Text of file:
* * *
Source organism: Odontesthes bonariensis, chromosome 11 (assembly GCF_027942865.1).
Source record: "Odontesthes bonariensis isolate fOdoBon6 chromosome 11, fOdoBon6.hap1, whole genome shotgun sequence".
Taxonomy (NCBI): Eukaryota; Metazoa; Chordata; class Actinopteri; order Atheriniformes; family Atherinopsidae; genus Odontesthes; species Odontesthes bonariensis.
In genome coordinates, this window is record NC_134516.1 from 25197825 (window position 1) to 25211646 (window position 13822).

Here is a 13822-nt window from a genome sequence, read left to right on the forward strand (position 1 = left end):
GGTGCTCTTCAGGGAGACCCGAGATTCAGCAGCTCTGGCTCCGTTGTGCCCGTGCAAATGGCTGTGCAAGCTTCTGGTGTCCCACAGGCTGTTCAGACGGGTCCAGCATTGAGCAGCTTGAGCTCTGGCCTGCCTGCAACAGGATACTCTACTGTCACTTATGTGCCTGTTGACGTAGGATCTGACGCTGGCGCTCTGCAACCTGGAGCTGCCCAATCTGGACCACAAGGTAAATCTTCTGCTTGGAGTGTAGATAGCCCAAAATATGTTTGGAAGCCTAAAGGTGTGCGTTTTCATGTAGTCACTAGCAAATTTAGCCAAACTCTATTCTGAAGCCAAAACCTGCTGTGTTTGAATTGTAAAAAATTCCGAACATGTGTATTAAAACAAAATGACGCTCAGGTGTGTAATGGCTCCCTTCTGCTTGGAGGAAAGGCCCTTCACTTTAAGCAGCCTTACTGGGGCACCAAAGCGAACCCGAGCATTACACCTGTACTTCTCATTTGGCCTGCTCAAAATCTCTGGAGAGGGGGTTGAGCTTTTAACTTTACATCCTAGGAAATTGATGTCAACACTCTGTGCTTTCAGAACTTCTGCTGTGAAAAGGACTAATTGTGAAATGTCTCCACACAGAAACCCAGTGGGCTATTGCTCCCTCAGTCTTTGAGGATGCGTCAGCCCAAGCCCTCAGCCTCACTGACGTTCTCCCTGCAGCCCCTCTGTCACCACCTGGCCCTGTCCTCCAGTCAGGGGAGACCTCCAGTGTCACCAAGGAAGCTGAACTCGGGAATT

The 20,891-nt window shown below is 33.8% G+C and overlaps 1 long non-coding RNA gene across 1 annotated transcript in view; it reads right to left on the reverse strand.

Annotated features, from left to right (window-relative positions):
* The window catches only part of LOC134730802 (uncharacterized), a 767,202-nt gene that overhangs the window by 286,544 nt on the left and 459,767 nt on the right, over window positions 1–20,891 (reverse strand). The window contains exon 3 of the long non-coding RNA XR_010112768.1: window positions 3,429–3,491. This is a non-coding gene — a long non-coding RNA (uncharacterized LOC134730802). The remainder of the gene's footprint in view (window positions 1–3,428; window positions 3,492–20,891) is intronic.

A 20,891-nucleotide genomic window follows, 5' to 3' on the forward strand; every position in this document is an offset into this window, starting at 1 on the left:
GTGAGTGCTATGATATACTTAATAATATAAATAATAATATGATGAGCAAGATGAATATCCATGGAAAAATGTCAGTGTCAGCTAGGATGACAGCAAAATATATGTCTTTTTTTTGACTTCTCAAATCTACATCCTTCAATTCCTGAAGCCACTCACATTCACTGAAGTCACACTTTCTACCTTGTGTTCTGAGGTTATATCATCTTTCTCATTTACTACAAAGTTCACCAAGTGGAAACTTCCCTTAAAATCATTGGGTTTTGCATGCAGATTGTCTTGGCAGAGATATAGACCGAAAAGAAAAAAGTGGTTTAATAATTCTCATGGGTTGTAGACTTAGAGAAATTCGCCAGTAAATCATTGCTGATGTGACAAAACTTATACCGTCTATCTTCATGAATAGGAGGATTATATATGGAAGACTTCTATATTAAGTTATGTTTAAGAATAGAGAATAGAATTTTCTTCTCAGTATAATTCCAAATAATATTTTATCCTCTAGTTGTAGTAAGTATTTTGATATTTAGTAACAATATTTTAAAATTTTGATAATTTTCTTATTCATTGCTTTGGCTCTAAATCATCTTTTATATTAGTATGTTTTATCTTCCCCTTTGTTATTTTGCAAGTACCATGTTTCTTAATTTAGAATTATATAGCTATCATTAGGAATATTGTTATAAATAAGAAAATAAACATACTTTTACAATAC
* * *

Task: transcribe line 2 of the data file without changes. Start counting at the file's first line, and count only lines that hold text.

Source record: "Odontesthes bonariensis isolate fOdoBon6 chromosome 11, fOdoBon6.hap1, whole genome shotgun sequence".